Learning, Creating, and Using Knowledge: Concept Maps as Facilitative Tools in Schools and Corporations

By Joseph D. Novak | Go to book overview
List of Figures
Figure 1.1 A concept map showing a graphical representation of the content of this book. Concept maps should be read from top down. Arrowheads may be omitted except on horizontal or upward linkages (p. 4).
Figure 2.1 Our meanings for experiences are a composite of our thinking, feeling, and acting (p. 10).
Figure 2.2 The Five Elements that comprise an educational event: learner, teacher, knowledge, evaluation, and context. All elements are present in an educative event and combine to construct or reconstruct the meaning of experience (p. 11).
Figure 2.3 Teacher and each learner has his or her own perspectives on the five elements operating in an educative event. The challenge is to reach a shared perspective on each element (p. 14).
Figure 2.4 Briefly stated, this is my theory of education (p. 15).
Figure 3.1 Characteristics of human learning showing variation on a continuum from very rote to highly meaningful. Only high levels of meaningful learning lead to creative production (p. 20).
Figure 3.2 A concept map dealing with the superordinate concept HISTORY showing second- and third-level subordinate concepts (p. 21).
Figure 3.3 My definition for Concept (p. 22).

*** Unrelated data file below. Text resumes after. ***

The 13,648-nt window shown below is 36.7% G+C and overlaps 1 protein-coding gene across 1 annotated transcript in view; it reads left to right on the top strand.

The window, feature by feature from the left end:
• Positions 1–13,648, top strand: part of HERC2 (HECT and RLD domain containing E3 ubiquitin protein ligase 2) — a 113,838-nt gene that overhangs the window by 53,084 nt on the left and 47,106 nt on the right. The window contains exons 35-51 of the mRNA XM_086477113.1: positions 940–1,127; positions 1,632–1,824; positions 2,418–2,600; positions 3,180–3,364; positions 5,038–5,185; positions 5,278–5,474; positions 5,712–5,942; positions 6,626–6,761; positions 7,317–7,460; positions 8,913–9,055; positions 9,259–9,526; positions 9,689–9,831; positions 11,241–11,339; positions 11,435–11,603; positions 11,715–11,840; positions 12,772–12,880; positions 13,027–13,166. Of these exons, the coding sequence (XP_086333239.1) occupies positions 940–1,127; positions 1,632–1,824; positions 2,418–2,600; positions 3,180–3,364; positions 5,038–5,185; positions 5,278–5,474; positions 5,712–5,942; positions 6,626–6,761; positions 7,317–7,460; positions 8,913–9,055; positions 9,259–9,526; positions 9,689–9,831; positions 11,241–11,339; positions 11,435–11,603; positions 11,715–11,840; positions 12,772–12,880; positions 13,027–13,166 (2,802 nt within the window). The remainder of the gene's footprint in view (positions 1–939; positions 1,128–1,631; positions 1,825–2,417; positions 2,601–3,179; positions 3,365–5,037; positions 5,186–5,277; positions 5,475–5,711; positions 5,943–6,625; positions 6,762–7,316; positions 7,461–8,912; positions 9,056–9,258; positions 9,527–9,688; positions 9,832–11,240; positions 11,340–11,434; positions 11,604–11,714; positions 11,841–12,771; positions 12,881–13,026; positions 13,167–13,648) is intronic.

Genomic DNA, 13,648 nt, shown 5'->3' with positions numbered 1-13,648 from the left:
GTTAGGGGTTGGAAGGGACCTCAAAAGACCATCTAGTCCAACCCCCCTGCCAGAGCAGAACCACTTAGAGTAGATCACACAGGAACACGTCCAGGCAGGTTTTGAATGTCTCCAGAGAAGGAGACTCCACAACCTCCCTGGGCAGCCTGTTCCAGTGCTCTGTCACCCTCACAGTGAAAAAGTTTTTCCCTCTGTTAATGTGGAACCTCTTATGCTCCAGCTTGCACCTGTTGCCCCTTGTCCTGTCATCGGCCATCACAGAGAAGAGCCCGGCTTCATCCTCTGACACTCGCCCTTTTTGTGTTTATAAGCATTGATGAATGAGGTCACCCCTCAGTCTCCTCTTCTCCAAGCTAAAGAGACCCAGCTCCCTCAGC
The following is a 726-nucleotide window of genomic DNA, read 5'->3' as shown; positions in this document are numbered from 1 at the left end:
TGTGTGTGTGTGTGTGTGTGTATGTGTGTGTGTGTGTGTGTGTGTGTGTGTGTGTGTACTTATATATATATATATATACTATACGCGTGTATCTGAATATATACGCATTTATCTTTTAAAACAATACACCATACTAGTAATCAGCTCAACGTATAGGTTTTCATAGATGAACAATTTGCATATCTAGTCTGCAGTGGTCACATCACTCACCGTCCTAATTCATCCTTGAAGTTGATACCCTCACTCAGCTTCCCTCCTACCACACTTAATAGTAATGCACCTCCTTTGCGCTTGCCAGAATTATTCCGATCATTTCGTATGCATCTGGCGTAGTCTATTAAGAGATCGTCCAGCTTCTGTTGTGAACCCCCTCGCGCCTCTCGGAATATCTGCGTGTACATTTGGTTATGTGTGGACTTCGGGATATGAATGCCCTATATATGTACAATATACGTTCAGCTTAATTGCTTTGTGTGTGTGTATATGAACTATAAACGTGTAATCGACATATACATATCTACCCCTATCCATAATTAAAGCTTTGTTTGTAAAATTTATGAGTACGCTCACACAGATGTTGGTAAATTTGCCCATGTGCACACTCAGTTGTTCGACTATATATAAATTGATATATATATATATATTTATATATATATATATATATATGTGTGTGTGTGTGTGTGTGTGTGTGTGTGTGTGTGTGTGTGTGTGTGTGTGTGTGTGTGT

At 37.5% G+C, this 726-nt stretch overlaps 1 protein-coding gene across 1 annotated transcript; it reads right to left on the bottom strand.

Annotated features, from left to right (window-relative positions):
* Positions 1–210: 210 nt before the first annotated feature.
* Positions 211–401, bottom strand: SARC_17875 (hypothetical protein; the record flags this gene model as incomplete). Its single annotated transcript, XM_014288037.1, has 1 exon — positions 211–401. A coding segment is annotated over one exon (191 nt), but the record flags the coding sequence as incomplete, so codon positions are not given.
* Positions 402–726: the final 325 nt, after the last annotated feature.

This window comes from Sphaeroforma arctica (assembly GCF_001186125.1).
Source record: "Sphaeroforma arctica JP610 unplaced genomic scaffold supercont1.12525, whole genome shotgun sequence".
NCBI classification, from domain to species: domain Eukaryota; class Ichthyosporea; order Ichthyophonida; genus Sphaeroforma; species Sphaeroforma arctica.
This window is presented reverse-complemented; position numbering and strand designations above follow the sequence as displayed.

Figure 3.4 A representation of the three memory systems involved in learning. Note that each system interacts with the other, both limiting and facilitating the acquisition of information. From Novak, 1980. Reproduced with permission. Copyright © 1980 by National Association of Biology Teachers (p. 23).
Figure 3.5 Humans have three distinct but interacting systems for learning, each of which has its own forms of information storage. Meaningful learning underlies development of cognitive structure, which strongly influences our affective and psychomotor learning (p. 26).
Figure 3.6 An early concept map constructed to show the structure of a novel. Novels can be compared and critiqued using such a conceptual framework. In later maps, lines linking concepts are always labeled to show specific relationships between concepts; that is, to form propositional statements. Reproduced with permission from Moreira, 1977 (p. 28).

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Learning, Creating, and Using Knowledge: Concept Maps as Facilitative Tools in Schools and Corporations
Table of contents

Table of contents

  • Title Page iii
  • Contents vii
  • List of Figures ix
  • List of Tables xv
  • Preface xvii
  • Acknowledgments xviii
  • 1 - An Overview of the Book 1
  • 2 - The Need for a Theory of Education 8
  • 3 - Meaningful Learning for Empowerment 19
  • 4 - The Construction of New Meanings 35
  • 5 - Ausubel's* Assimilation Learning Theory 49
  • 6 - The Nature of Knowledge and How Humans Create Knowledge 79
  • 7 - The Effective Teacher/Manager 112
  • 8 - The Context for Education/ Management 153
  • 9 - Evaluation and Rewards 180
  • 10 - Improving Education in Schools and Corporations 202
  • Appendix I: How To Build a Concept Map 227
  • Appendix II: Procedures for Teaching VEE Diagramming 229
  • References 231
  • Author Index 240
  • Subject Index 244
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